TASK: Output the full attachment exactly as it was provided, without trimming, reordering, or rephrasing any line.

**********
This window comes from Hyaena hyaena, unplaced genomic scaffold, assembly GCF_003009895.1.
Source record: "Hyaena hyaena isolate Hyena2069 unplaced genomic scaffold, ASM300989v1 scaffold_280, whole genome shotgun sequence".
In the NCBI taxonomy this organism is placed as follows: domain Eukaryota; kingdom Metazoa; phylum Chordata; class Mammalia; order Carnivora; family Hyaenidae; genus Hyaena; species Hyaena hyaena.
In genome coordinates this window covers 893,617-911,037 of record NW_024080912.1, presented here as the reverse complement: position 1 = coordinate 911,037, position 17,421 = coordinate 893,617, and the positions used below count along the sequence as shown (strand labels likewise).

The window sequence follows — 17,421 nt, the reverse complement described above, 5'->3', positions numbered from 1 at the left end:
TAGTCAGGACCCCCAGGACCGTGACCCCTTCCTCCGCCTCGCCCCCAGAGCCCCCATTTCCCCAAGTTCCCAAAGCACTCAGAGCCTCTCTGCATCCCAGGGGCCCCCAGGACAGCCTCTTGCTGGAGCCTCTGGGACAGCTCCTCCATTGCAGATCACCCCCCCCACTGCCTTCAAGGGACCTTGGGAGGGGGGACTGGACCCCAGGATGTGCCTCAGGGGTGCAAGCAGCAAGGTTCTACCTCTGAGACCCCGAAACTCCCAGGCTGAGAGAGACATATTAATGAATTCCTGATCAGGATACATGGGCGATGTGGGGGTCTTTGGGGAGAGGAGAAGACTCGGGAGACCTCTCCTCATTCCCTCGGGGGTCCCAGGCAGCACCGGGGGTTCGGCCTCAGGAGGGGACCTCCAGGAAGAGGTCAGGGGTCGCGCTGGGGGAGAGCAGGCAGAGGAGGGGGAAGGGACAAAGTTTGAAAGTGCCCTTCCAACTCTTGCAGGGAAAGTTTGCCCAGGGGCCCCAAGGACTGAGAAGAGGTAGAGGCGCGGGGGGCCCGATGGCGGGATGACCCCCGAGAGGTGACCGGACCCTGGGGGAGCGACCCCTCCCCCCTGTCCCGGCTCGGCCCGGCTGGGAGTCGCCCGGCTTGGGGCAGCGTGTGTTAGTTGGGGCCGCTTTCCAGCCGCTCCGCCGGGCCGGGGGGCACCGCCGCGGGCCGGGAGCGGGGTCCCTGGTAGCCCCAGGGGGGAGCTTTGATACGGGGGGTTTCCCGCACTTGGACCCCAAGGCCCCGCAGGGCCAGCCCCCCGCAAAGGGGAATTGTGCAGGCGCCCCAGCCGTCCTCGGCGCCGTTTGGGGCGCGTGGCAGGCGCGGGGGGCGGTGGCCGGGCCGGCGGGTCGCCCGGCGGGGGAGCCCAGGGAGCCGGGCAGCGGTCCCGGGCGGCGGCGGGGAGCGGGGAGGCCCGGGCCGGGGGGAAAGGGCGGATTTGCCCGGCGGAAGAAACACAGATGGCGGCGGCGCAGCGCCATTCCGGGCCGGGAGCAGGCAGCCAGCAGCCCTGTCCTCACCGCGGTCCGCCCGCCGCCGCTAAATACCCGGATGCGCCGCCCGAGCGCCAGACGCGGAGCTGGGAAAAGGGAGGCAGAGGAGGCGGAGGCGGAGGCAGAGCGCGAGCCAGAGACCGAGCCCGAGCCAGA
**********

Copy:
This window comes from Hyaena hyaena, unplaced genomic scaffold, assembly GCF_003009895.1.
Source record: "Hyaena hyaena isolate Hyena2069 unplaced genomic scaffold, ASM300989v1 scaffold_280, whole genome shotgun sequence".
In the NCBI taxonomy this organism is placed as follows: domain Eukaryota; kingdom Metazoa; phylum Chordata; class Mammalia; order Carnivora; family Hyaenidae; genus Hyaena; species Hyaena hyaena.
In genome coordinates this window covers 893,617-911,037 of record NW_024080912.1, presented here as the reverse complement: position 1 = coordinate 911,037, position 17,421 = coordinate 893,617, and the positions used below count along the sequence as shown (strand labels likewise).

The window sequence follows — 17,421 nt, the reverse complement described above, 5'->3', positions numbered from 1 at the left end:
TAGTCAGGACCCCCAGGACCGTGACCCCTTCCTCCGCCTCGCCCCCAGAGCCCCCATTTCCCCAAGTTCCCAAAGCACTCAGAGCCTCTCTGCATCCCAGGGGCCCCCAGGACAGCCTCTTGCTGGAGCCTCTGGGACAGCTCCTCCATTGCAGATCACCCCCCCCACTGCCTTCAAGGGACCTTGGGAGGGGGGACTGGACCCCAGGATGTGCCTCAGGGGTGCAAGCAGCAAGGTTCTACCTCTGAGACCCCGAAACTCCCAGGCTGAGAGAGACATATTAATGAATTCCTGATCAGGATACATGGGCGATGTGGGGGTCTTTGGGGAGAGGAGAAGACTCGGGAGACCTCTCCTCATTCCCTCGGGGGTCCCAGGCAGCACCGGGGGTTCGGCCTCAGGAGGGGACCTCCAGGAAGAGGTCAGGGGTCGCGCTGGGGGAGAGCAGGCAGAGGAGGGGGAAGGGACAAAGTTTGAAAGTGCCCTTCCAACTCTTGCAGGGAAAGTTTGCCCAGGGGCCCCAAGGACTGAGAAGAGGTAGAGGCGCGGGGGGCCCGATGGCGGGATGACCCCCGAGAGGTGACCGGACCCTGGGGGAGCGACCCCTCCCCCCTGTCCCGGCTCGGCCCGGCTGGGAGTCGCCCGGCTTGGGGCAGCGTGTGTTAGTTGGGGCCGCTTTCCAGCCGCTCCGCCGGGCCGGGGGGCACCGCCGCGGGCCGGGAGCGGGGTCCCTGGTAGCCCCAGGGGGGAGCTTTGATACGGGGGGTTTCCCGCACTTGGACCCCAAGGCCCCGCAGGGCCAGCCCCCCGCAAAGGGGAATTGTGCAGGCGCCCCAGCCGTCCTCGGCGCCGTTTGGGGCGCGTGGCAGGCGCGGGGGGCGGTGGCCGGGCCGGCGGGTCGCCCGGCGGGGGAGCCCAGGGAGCCGGGCAGCGGTCCCGGGCGGCGGCGGGGAGCGGGGAGGCCCGGGCCGGGGGGAAAGGGCGGATTTGCCCGGCGGAAGAAACACAGATGGCGGCGGCGCAGCGCCATTCCGGGCCGGGAGCAGGCAGCCAGCAGCCCTGTCCTCACCGCGGTCCGCCCGCCGCCGCTAAATACCCGGATGCGCCGCCCGAGCGCCAGACGCGGAGCTGGGAAAAGGGAGGCAGAGGAGGCGGAGGCGGAGGCAGAGCGCGAGCCAGAGACCGAGCCCGAGCCAGA